5. It avoids the "round and round and round" effect by staying away from what's essentially an oval. The Great Eastern Trunk is plagued by this.
6. It allows the operation of 2 trains at once; either running on 2 mainline tracks, or one loco working the yard while another train runs on the main line. This will be a 2-power-pack layout.
7. It's a mountain layout, and I like mountains. Any of the others could be made with mountains but this one is designed for it.
8. It has enough yard to permit some yard operation, but it isn't an "all yard" layout.

I have plenty of rolling stock left over to use on it, so I ordered the track kit and 2 power packs. I was hoping to use a bunch of old track, but while I have plenty of basic straight and curved sections, I have almost no nonstandard sections, and the switch tracks I have are snap-switches, not #4 turnouts that the layout is designed for, even though they look very similar.

So, this is the reason for my Home Depot thread. This morning, I went to Lowe's and got the lumber! The track won't be here for some time yet, but hopefully by my days off next week. By then I should have the frame together and be ready to start cutting the plywood.

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Ready for the first cut:

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Cut into the sections needed for the framework and tabletop:

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The 2"x4" legs. 4' high.

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I plan to take plenty of pictures as I work, so I'll post more construction as it goes. I hope to have trains running by Christmas at the latest and be starting on scenery. Today was gross cuts of the wood; tomorrow will be fine cuts to allow the rises and falls of the trackage.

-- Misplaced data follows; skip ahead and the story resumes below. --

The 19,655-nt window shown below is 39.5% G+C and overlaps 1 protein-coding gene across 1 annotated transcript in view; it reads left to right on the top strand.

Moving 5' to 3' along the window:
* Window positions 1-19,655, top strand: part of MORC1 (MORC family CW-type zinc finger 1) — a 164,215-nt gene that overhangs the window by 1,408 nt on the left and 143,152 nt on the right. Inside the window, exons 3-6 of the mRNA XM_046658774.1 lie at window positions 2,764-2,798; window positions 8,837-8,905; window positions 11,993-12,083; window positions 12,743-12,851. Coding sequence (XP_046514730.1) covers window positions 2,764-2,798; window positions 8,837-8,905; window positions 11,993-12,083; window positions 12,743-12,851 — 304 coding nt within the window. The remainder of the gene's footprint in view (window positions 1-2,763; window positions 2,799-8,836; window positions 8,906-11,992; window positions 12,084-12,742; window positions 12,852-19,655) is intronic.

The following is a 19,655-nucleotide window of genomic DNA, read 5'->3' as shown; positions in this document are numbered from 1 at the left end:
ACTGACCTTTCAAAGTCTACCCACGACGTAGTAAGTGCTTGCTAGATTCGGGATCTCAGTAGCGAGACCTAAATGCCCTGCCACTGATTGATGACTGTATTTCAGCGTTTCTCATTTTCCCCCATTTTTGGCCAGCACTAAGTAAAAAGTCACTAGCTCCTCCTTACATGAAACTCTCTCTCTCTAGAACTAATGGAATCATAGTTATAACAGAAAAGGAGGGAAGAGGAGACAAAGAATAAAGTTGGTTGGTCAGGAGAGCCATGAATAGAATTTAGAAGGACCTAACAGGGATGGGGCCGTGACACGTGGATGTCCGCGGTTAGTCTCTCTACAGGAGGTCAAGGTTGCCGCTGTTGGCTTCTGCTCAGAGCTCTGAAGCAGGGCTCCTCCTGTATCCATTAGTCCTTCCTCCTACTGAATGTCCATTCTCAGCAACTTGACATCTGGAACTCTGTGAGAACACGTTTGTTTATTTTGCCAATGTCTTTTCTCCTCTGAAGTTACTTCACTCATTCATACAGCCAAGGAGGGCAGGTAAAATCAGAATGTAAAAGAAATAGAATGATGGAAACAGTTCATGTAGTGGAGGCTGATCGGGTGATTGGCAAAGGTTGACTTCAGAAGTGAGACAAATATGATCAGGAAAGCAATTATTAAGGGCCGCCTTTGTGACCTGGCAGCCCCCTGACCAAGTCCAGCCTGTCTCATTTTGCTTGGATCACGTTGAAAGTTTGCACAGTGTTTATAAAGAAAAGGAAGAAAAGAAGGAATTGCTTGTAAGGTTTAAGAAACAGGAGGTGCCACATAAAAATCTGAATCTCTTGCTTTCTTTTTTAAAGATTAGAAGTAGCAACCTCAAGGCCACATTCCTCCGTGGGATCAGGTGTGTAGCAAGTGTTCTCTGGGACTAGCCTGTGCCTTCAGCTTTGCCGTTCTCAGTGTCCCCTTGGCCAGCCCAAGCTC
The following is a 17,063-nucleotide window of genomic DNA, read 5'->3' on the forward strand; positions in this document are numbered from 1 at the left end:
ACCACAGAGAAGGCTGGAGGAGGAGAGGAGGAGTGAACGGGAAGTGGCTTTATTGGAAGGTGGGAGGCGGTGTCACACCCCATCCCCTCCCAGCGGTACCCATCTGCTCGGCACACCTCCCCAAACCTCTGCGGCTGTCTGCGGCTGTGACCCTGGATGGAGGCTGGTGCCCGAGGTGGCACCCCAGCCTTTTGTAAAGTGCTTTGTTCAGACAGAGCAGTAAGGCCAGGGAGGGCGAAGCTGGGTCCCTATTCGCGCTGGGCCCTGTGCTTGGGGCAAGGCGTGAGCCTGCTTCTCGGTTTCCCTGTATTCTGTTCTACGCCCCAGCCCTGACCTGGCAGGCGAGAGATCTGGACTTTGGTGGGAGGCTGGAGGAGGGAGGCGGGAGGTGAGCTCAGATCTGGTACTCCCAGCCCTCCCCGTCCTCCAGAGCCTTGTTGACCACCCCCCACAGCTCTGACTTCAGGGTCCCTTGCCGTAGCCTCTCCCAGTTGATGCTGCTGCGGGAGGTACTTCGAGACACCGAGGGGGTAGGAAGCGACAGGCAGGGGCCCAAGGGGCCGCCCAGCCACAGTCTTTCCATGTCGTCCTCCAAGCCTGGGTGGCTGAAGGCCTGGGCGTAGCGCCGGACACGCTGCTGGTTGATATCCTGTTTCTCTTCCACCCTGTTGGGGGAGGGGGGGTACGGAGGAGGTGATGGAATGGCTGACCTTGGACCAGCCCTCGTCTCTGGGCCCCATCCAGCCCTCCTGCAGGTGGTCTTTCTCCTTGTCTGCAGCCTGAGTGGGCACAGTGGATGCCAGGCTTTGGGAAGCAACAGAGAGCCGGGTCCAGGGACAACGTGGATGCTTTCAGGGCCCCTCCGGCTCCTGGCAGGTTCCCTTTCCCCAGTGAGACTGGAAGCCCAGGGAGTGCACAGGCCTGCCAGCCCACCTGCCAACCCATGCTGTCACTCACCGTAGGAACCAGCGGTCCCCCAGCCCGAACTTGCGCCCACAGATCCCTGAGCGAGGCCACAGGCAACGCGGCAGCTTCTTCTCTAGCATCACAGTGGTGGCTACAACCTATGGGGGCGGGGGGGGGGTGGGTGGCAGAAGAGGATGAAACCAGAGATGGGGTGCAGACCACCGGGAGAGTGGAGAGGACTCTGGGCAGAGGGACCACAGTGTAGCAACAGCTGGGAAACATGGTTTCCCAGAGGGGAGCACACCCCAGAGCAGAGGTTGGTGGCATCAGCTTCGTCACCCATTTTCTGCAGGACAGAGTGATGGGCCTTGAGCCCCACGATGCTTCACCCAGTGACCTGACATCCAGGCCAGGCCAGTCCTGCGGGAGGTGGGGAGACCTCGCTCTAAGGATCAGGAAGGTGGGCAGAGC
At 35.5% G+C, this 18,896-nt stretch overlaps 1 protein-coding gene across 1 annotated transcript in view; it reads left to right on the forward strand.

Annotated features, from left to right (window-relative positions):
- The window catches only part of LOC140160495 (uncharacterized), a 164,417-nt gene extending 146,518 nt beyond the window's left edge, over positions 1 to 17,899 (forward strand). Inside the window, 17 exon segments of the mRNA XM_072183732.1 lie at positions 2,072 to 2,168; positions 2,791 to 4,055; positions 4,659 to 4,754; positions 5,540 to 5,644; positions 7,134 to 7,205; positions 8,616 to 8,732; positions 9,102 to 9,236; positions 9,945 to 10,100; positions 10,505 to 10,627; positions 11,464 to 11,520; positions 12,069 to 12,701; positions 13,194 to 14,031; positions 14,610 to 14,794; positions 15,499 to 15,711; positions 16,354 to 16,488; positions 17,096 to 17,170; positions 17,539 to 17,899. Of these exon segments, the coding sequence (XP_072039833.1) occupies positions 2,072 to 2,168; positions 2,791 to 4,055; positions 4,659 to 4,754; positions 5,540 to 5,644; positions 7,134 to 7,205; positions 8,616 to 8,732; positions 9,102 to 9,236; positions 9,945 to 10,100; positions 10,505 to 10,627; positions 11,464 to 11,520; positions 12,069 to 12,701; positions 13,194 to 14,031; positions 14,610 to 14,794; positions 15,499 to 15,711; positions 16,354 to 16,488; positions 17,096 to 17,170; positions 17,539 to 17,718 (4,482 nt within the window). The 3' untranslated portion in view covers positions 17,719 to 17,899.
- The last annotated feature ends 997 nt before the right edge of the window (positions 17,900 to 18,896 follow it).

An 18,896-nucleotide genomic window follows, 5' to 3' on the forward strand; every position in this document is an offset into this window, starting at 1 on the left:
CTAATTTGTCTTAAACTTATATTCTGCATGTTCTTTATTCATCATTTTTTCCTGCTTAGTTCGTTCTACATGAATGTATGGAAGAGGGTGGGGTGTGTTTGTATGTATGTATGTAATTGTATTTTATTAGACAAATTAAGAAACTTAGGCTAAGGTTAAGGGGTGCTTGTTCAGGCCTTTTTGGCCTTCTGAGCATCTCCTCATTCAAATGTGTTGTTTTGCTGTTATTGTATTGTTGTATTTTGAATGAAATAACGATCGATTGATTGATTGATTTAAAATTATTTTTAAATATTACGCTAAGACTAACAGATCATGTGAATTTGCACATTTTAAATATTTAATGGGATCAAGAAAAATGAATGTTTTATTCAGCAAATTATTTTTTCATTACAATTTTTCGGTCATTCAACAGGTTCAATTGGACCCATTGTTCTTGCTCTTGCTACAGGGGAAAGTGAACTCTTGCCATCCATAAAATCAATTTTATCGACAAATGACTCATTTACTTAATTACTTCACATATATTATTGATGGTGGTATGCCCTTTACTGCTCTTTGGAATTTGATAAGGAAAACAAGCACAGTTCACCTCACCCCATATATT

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PostPosted: Mon Oct 22, 2012 5:36 pm 
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That is going to be a very cool train layout, DE. My Dad used to have a very nice layout in his garage when he lived up in the Sierras. He also had a really cool "G" scale out in the yard. Now that he lives in a small apartment all he has room for is a long narrow piece of plywood running along the top of the deck railing. He is always puttering around with it, making changes here and there. I can't wait to see pictures of the finished layout. :)

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PostPosted: Thu Oct 25, 2012 11:16 pm